Posts Tagged ‘These Old Shades’

Reading

Saturday, May 22nd, 2010

Well, I finished Heyer’s These Old Shades, and it was not a win for me. There was much to like about it, but it was just too dated in social sensibilities that it just didn’t do it for me.

I’m working on The Next Paranormal and hoping to catch up quickly.

Also, my author’s copies of The Mammoth Book of Regency Romance arrived today. I should be updating my website shortly, but for now, must get back to work.

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More Reading

Friday, May 21st, 2010

I am now reading Georgette Heyer’s These Old Shades. This one is not such a success for me. It’s still wonderful, but very dated. Offensively so, I’m afraid. If you haven’t read These Old Shades and don’t wish to have the plot spoiled at all (though I should think much of what I going to mention is pretty obvious stuff, read no further.

SPOILERS!!

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There’s this passage in which the heroine, Leonie, is speaking to some other servants of the hero, the Duc.

[Gaston speaking] “Mon Dieu, is it thus you speak of the wickedness? Ah, but I could tell of things! if you knew the women that the Duc has courted! if you knew –”
“Monsieur!” Madame Dubois raised protesting hands. “Before me?”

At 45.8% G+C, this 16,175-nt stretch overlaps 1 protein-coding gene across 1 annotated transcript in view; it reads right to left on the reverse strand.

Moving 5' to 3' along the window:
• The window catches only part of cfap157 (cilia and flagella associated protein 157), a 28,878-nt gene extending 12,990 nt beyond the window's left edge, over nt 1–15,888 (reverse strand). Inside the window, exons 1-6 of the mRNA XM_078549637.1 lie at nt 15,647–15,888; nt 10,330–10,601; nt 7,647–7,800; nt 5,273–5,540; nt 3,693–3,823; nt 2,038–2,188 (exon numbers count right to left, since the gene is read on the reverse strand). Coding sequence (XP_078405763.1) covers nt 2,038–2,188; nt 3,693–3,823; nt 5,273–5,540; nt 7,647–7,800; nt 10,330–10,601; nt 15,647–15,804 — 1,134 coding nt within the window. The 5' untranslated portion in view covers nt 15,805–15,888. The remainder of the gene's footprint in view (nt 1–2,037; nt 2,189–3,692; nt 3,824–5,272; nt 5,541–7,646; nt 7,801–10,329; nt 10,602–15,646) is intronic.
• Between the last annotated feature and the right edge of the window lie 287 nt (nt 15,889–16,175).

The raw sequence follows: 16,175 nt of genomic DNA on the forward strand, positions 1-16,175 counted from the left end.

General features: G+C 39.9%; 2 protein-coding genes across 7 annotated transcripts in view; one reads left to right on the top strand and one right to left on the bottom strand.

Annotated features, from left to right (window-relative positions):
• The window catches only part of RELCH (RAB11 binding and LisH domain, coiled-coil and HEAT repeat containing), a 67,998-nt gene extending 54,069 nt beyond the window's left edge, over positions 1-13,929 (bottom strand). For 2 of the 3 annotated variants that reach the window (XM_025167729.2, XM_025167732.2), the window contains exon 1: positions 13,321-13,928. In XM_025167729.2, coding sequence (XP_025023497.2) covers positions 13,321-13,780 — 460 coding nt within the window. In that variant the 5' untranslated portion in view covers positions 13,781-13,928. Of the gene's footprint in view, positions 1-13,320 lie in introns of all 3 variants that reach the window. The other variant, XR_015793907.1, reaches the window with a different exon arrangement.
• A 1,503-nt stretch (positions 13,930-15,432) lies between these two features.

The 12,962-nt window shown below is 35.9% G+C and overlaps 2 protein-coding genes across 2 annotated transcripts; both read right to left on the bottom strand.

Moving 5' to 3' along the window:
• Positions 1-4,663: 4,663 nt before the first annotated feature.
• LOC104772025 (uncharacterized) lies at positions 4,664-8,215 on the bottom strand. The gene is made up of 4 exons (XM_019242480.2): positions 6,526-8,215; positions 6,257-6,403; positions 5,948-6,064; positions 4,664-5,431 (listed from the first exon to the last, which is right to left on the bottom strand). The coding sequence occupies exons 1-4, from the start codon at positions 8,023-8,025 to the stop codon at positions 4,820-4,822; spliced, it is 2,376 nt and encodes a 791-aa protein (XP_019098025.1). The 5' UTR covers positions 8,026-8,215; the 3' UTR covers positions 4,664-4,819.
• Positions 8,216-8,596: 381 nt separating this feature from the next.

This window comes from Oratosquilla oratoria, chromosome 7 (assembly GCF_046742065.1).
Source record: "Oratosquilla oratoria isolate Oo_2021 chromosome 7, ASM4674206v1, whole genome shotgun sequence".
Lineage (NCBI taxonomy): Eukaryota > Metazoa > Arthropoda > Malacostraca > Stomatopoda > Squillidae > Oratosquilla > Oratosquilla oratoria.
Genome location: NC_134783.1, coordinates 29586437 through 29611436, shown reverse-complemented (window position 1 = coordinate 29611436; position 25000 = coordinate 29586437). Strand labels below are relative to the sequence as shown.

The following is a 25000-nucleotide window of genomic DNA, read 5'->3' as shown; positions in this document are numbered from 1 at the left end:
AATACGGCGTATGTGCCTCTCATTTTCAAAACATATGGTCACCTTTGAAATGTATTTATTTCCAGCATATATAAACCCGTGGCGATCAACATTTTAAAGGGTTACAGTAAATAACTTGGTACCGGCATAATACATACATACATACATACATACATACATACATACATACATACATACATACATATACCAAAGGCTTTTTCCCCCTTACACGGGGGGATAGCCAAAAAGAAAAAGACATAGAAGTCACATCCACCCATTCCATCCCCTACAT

“I ask pardon, madame. No, I say nothing. Nothing! But what I know!”
“Some men,” said Leon[ie] gravely, “are like that, I think. I have seen many.”
“Fi donc!” Madame cried. “So young, too!”
Leon disregarded the interruption, and looked at Gaston with a worldly wisdom that sat quaintly on his young face.
“And when I have seen these things I have thought that it is always the woman’s fault.”

My goodness.

A bit later in the book, as the story begins to develop its plot points regarding the possibility that Leonie is a nobleman’s daughter who at birth was given to a peasant family in return for the the nobleman taking the peasant family’s son as his own … Well. It’s just so heavy handed and classist. Leonie, despite having been raised as a peasant is nothing but superior – whiter, softer, finer, smarter, superior in every way while the peasant boy raised as a nobleman is heavy and coarse and low and so on. Oh, so offensive. I nearly set the book aside at that point.

It’s not yet certain I’ll be able to finish this one.

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